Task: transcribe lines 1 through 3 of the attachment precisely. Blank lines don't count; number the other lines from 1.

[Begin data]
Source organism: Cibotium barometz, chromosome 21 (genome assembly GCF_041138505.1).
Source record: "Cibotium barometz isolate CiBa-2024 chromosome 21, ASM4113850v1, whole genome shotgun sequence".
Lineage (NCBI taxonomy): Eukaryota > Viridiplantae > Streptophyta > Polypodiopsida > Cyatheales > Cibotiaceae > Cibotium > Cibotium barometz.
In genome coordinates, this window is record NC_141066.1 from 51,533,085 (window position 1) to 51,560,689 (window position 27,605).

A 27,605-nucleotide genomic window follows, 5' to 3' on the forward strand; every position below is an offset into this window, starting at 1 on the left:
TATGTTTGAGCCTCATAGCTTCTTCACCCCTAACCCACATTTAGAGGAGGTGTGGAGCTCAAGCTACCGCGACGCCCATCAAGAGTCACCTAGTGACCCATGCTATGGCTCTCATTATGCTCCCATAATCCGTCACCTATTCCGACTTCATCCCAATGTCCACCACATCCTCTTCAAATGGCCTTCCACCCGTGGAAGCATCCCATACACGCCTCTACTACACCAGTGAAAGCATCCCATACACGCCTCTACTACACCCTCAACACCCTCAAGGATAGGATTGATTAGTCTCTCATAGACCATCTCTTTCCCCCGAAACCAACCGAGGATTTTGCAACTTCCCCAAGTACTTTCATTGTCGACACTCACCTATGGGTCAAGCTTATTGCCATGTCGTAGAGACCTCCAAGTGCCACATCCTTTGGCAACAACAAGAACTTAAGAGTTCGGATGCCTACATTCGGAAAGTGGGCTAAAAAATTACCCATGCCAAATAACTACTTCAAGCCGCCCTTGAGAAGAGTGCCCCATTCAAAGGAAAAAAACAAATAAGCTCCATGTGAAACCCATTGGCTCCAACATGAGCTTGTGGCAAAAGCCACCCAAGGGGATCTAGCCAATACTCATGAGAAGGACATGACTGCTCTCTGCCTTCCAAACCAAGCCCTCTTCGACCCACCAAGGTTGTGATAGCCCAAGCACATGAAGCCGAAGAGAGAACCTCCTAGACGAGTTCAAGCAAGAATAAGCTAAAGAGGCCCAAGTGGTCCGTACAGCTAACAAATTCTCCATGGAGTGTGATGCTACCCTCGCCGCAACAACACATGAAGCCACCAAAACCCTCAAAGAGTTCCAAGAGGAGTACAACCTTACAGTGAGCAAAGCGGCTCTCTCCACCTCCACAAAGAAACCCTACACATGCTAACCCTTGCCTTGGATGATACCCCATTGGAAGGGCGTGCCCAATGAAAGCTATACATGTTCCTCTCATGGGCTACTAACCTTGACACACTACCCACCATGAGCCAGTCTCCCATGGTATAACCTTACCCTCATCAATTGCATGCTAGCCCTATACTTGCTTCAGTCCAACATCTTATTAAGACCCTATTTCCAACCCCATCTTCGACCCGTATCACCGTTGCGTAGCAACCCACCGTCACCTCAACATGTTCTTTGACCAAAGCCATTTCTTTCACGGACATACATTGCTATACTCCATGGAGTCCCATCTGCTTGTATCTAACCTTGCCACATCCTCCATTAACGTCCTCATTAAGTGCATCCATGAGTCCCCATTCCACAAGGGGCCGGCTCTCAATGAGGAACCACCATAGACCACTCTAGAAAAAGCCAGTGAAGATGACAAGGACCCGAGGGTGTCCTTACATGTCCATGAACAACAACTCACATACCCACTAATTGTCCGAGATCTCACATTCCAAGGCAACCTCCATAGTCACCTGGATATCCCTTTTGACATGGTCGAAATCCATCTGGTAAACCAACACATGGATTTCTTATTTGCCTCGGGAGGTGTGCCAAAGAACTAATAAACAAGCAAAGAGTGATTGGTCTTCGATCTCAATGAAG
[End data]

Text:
Source organism: Cibotium barometz, chromosome 21 (genome assembly GCF_041138505.1).
Source record: "Cibotium barometz isolate CiBa-2024 chromosome 21, ASM4113850v1, whole genome shotgun sequence".
Lineage (NCBI taxonomy): Eukaryota > Viridiplantae > Streptophyta > Polypodiopsida > Cyatheales > Cibotiaceae > Cibotium > Cibotium barometz.